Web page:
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Title: Parietal lobe variation in cercopithecid endocasts
Authors: Pereira-Pedro, Ana Sofía
Beaudet, Amélie
Bruner, Emiliano
Keywords: Geometric morphometrics;Old World monkeys;Parietal cortex;Sulcal patterns;Surface‐based analysis
Issue Date: Jul-2019
Publisher: Wiley
Citation: American Journal of Primatology, 2019, 81 (7), e23025
Abstract: In extant primates, the posterior parietal cortex is involved in visuospatial integration, attention, and eye‐hand coordination, which are crucial functions for foraging and feeding behaviors. Paleoneurology studies brain evolution through the analysis of endocasts, that is molds of the inner surface of the braincase. These may preserve imprints of cortical structures, such as sulci, which might be of interest for locating the boundaries of major cortical regions. Old World monkeys (Cercopithecidae) represent an interesting zoological group for evolutionary studies, because of their diverse ecologies and locomotor behaviors. In this study, we quantify parietal lobe variation within the cercopithecid family, in a sample of 30 endocasts including 11 genera and 17 species, by combining landmark‐based and landmark‐free geometric morphometric analyses. More specifically, we quantitatively assess variation of the parietal proportions based on landmarks placed on reliable anatomical references and of parietal lobe surface morphology through deformation‐based methods. The main feature associated with the cercopithecid endocranial variation regards the inverse proportions of parietal and occipital lobes, with colobines, Theropithecus, and Papio displaying relatively larger parietal lobes and smaller occipital lobes compared with cercopithecins. The parietal surface is anteroposteriorly longer and mediolaterally flatter in colobines, while longitudinally shorter but laterally bulging in baboons. Large parietal lobes in colobines and baboons are likely to be independent evolutionary traits, and not necessarily associated with analogous functions or morphogenetic mechanisms.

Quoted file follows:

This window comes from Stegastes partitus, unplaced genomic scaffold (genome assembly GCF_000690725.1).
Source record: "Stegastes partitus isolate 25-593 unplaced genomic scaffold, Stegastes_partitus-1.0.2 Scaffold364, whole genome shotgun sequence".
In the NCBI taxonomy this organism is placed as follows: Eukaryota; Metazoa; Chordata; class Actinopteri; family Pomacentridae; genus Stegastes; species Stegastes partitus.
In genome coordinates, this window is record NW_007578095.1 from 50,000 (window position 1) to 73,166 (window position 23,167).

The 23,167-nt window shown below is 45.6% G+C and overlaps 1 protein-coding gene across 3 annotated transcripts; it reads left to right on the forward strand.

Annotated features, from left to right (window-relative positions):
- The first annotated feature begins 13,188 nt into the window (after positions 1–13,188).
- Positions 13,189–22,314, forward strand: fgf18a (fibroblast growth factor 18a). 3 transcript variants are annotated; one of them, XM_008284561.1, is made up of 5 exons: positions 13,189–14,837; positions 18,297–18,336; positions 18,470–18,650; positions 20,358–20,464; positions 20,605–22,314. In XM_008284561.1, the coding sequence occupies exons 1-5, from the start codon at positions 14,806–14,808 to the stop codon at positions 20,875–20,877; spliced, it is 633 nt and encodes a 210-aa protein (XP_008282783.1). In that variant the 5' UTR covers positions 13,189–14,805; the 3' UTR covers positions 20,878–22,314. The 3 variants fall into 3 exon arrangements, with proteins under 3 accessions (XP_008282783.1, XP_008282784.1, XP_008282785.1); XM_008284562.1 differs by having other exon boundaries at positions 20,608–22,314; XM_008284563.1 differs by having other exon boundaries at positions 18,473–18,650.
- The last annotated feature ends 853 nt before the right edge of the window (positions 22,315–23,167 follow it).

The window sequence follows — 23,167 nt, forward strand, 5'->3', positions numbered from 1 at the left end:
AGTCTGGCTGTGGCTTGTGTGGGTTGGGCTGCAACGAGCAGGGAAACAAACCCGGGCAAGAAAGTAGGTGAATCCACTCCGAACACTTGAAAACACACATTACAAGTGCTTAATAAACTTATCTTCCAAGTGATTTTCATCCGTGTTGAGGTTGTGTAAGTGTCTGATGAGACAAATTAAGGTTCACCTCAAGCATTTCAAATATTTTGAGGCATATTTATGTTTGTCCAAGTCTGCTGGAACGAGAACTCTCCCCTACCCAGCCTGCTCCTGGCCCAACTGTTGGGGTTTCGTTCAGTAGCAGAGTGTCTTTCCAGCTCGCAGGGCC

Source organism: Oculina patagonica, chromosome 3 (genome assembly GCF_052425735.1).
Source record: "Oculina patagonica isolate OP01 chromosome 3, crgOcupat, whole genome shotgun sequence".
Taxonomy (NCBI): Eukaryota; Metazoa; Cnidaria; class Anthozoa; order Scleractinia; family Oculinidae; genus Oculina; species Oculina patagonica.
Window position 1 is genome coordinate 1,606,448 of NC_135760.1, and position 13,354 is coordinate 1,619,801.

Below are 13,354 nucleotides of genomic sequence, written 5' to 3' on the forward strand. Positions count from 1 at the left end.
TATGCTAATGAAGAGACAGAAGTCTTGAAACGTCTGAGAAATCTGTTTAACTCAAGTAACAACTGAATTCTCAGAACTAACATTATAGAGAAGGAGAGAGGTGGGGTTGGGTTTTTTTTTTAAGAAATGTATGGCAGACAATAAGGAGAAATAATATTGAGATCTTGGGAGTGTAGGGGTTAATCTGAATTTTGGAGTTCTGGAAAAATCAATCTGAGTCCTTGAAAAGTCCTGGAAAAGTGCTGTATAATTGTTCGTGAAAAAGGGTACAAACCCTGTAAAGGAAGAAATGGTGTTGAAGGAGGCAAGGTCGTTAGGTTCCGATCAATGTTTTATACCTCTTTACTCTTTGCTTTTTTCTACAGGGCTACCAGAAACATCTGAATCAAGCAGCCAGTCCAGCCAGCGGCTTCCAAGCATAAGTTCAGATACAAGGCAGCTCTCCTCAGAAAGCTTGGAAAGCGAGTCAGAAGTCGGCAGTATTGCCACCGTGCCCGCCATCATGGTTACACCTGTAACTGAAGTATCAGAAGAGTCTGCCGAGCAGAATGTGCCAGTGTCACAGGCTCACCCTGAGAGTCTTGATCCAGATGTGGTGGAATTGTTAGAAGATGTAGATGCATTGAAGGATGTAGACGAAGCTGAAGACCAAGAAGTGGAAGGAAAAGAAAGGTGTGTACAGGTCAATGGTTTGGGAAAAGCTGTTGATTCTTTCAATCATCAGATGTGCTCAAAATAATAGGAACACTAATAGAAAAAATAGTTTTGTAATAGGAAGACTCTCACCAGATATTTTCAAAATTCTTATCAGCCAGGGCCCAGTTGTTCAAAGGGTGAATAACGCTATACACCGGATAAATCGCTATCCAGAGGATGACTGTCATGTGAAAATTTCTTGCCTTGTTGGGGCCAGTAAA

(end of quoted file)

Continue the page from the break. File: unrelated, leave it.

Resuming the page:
ISSN: 0275-2565
DOI: 10.1002/ajp.23025
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Type: Article
Appears in Collections:Paleobiología

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